In 1732 the settlement was repopulated again by peasants from around Ostrogozhsk (Ostrohozk) turning it into a sloboda Stara-Bila. Among the first of its new residents were again servicemen of the Ostrohozk Regiment led by sotnik I.Senelnykov. In 1782 Staro-Bila was assigned to the Derkul Horse Factory of Bilovodsk district (Voronezh Governorate). On Tsarist edict (ukase) from 1 May 1797 sloboda Staro-Bila was renamed into Starobelsk and became the administrative centre of Starobelsk uyezd in Kharkov Governorate of the Russian Empire.

Later HistoryEdit

Founded on October 12, 1851, Starobilsk "Joy of All Who Sorrows" Convent (Свято-Скорботний жіночий монастир) became a spiritual center for the region. After the Bolshevik revolution, the convent was restricted and, in April 1924, it was closed down. It remained empty until 1992, when the state returned it to the Orthodox Church. It was reconsecrated and opened in 1995.

The town was occupied by Austrian troops during the Central Powers' advance through Ukraine in spring 1918, but soon became a center of activity for the Revolutionary Insurrectionary Army of Ukraine or Anarchists. A photograph in the City Regional Museum (Старобільський краєзнавчий музей) shows Anarchist leader Nestor Makhno addressing the people of Starobilsk from a balcony on the main square in 1919.

During World War II, the old convent was the site of a Soviet prison camp for Polish prisoners of war (POWs), especially officers. 48 of them died in the camp and were buried in Chmirov cemetery. A plaque on the outside wall of the convent declares that 4,000 Polish prisoners were confined inside the convent and ultimately executed in 1940. These numbered among the officers executed at the same time as the Katyn massacre, but in the Kharkiv NKVD building, and later buried in Pyatykhatky forest. The German Wehrmacht entered Starobilsk in late 1942 and evacuated nine months later, destroying much of the city but neglected to dynamite the milk factory. The town was rebuilt around this factory, which in turn helped the region recover after the war.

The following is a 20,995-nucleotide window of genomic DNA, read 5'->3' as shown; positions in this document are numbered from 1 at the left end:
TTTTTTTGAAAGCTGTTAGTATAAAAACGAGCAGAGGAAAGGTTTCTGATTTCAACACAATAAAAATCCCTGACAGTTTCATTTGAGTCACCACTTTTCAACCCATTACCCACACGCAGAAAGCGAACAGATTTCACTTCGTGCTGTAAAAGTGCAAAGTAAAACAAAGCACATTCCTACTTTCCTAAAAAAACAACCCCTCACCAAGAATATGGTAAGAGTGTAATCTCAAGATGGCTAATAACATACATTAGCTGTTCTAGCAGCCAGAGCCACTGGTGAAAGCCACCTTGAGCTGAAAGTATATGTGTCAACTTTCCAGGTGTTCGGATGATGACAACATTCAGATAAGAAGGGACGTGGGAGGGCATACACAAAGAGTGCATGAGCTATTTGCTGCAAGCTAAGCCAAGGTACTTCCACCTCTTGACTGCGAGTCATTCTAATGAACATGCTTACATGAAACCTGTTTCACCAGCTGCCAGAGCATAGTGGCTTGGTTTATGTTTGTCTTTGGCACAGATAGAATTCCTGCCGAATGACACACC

During the current War in Donbass many places in Luhansk Oblast were taken over by pro-Russian separatists; however, Starobilsk remained under Ukrainian control.[2] The flag of the Luhansk People's Republic was raised over the Hotel Aidar on 17 June 2014, but swiftly removed. The city was occupied by a military presence for two years thereafter, during which time the statue of Lenin in Starobilsk city park was toppled by a tank.

In 2016, Lenin Street was renamed Monastery Street as it had been before the Bolshevik revolution.


International relationsEdit

Twin towns – Sister citiesEdit

Starobilsk is twinned with:

Notable residentsEdit


  1. ^ not to be confused with the Great Prince of Kiev


  1. ^ "Чисельність наявного населення України (Actual population of Ukraine)" (PDF) (in Ukrainian). State Statistics Service of Ukraine. Retrieved 11 July 2021.
  2. ^ Aidar soldiers uneasy about future as orders come to leave base, Kyiv Post (9 July 2015)
    Ukraine: Risking lives to restore power in front-line villages, ICRC (29 May 2015)
  3. ^ "Miasta Partnerskie Lublina" [Lublin - Partnership Cities]. Urząd Miasta Lublin[City of Lublin] (in Polish). Archived from the original on 2013-01-16. Retrieved 2013-08-07. External link in |work= (help)

External linksEdit